For a weekend of globally diverse music selections, the anchoring leg of FILTER MAGAZINE‘s 3rd annual Culture Collide Festival seemed ironically and unquestionably American. The block party took place in the heart of Echo Park where hipster families sat in their yards mere feet away from the action.
Receiving the email confirmation for this free event was more like getting directions to an unfixed location. There was no exact address or venue to look for, but rather directions that stated, “Reservoir Street (between Sunset Blvd and Alvarado Street.)” But this is exactly what a block party should be!
There was something perfectly homegrown about this entire event that made it feel less like a concert and more like a family get-together. It was set between two neighborhood streets where curious children sat overlooking the banisters of their homes to get a better glimpse of the festivities happening in their backyards. And there was no shortage of sounds or sights for any curious onlooker.
Around sunset our favorite tropical troupe, Poolside, took the stage to play a time slot that seems to have been engineered just for the group’s sultry grooves. Having made the transition from DJ sets to live sets this past year, they seem to be improving with every performance. They played all the crowd favorites including, “Do You Believe” and a lovingly prolonged synth version of “Harvest Moon.”
It is a guarantee that wherever Of Montreal performs it will be accompanied by fantastically obscure production. Lead singer and visionary Kevin Barnes’ sexually ambiguous lyrics seem almost normal set alongside performers costumed in sequins, silk and fake-plush titties. Yet despite Of Montreal’s eye-catching and promiscuous performance, my favorite set for the evening was by Swedish electro-pop duo, Niki and the Dove.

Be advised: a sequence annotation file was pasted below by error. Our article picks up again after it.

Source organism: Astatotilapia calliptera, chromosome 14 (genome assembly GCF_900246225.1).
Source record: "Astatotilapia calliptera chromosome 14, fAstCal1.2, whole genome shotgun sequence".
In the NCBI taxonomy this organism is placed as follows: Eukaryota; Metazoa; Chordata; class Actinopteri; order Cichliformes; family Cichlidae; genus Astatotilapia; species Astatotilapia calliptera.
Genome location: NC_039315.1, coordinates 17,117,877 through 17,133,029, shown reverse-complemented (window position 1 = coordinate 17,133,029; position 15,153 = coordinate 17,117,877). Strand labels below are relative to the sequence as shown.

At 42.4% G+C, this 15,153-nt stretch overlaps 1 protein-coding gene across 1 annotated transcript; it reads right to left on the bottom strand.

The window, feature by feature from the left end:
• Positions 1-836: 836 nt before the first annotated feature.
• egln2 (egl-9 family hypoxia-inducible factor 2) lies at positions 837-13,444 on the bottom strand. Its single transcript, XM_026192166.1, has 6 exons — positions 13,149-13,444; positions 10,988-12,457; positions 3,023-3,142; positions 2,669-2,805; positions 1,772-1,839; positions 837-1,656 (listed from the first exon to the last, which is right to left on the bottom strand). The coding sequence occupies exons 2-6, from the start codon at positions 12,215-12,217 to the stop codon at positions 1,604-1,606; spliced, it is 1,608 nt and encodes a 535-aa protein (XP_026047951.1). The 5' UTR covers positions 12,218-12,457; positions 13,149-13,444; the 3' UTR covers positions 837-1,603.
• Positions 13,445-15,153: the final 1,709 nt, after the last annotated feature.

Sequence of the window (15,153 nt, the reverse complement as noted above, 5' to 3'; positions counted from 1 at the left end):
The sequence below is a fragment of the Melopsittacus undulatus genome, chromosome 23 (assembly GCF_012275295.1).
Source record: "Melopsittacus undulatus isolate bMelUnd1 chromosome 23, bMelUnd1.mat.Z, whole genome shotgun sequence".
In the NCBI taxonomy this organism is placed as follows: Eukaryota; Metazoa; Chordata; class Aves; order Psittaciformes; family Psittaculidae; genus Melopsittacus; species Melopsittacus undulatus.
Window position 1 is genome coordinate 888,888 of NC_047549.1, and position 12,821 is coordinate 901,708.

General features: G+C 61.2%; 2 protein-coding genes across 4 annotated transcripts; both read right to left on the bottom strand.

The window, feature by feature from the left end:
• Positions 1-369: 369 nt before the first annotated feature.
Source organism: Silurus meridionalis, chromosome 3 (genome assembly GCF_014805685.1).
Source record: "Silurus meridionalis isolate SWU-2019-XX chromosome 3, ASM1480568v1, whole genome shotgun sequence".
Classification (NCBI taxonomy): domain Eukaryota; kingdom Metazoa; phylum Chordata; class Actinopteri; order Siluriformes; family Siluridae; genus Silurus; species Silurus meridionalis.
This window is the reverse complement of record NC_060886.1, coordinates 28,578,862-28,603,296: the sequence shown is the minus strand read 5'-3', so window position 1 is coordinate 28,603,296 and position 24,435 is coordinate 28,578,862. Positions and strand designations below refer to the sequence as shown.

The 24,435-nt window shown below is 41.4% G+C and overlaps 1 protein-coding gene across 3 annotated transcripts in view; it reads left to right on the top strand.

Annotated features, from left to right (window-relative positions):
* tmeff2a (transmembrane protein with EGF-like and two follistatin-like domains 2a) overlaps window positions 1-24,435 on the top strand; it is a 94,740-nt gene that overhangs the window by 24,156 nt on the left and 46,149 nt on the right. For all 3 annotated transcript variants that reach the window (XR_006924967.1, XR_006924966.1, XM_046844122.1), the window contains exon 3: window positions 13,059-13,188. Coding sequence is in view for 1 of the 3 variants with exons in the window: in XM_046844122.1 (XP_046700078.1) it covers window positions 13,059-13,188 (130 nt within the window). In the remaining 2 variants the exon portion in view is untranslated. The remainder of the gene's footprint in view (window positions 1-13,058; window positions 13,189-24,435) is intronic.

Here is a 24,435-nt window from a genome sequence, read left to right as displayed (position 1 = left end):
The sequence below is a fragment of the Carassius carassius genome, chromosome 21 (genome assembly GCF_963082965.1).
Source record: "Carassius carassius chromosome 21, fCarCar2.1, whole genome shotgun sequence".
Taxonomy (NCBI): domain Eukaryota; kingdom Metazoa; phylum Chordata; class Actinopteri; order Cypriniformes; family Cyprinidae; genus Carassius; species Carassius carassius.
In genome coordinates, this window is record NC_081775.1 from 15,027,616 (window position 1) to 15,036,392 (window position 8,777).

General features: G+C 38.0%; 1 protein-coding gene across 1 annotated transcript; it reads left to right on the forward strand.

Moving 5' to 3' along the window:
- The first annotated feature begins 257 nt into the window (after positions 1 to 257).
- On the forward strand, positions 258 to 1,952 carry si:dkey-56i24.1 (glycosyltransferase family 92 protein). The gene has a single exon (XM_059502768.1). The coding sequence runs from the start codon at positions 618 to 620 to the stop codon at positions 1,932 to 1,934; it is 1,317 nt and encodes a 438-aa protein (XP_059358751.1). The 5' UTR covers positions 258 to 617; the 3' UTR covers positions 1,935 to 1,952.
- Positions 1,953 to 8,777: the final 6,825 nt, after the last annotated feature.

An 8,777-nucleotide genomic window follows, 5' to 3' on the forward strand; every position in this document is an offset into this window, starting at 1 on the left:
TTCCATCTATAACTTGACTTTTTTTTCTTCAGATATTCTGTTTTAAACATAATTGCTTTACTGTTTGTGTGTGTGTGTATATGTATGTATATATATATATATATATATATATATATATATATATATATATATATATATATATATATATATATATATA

It must have something to do with the fact that most Scandinavian countries seem to spend their time indoors – on account of the frigid weather – and have nothing better to do than produce music. Whatever the case may be, there is no denying that the Viking homelands are outputting some awesome music at that. This is made all the more apparent in the strangely euphoric tunes of Niki and the Dove. Malin Dahlström’s lyrics are metaphorically enigmatic, and yet, they seem to reflect the uncertainty of life decisions. These vignettes placed on top of pop-infused tunes create the contradictory sound of Niki and the Dove. The two delivered an energetic set that proved memorable even amongst multiple stellar performances.
By: Shea Kopp
All photos via FILTER Magazine (view full gallery)